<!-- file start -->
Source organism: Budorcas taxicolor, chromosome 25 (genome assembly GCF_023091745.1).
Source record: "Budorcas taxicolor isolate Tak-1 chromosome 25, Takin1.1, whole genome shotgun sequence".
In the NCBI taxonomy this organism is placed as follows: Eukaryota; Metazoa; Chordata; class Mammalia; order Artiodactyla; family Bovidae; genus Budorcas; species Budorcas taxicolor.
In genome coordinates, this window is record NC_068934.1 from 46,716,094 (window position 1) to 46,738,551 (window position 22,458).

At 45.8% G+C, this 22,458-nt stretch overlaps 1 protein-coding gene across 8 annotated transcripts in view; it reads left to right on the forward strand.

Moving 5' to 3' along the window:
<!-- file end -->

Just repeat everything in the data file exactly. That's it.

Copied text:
Source organism: Budorcas taxicolor, chromosome 25 (genome assembly GCF_023091745.1).
Source record: "Budorcas taxicolor isolate Tak-1 chromosome 25, Takin1.1, whole genome shotgun sequence".
In the NCBI taxonomy this organism is placed as follows: Eukaryota; Metazoa; Chordata; class Mammalia; order Artiodactyla; family Bovidae; genus Budorcas; species Budorcas taxicolor.
In genome coordinates, this window is record NC_068934.1 from 46,716,094 (window position 1) to 46,738,551 (window position 22,458).

At 45.8% G+C, this 22,458-nt stretch overlaps 1 protein-coding gene across 8 annotated transcripts in view; it reads left to right on the forward strand.

Moving 5' to 3' along the window: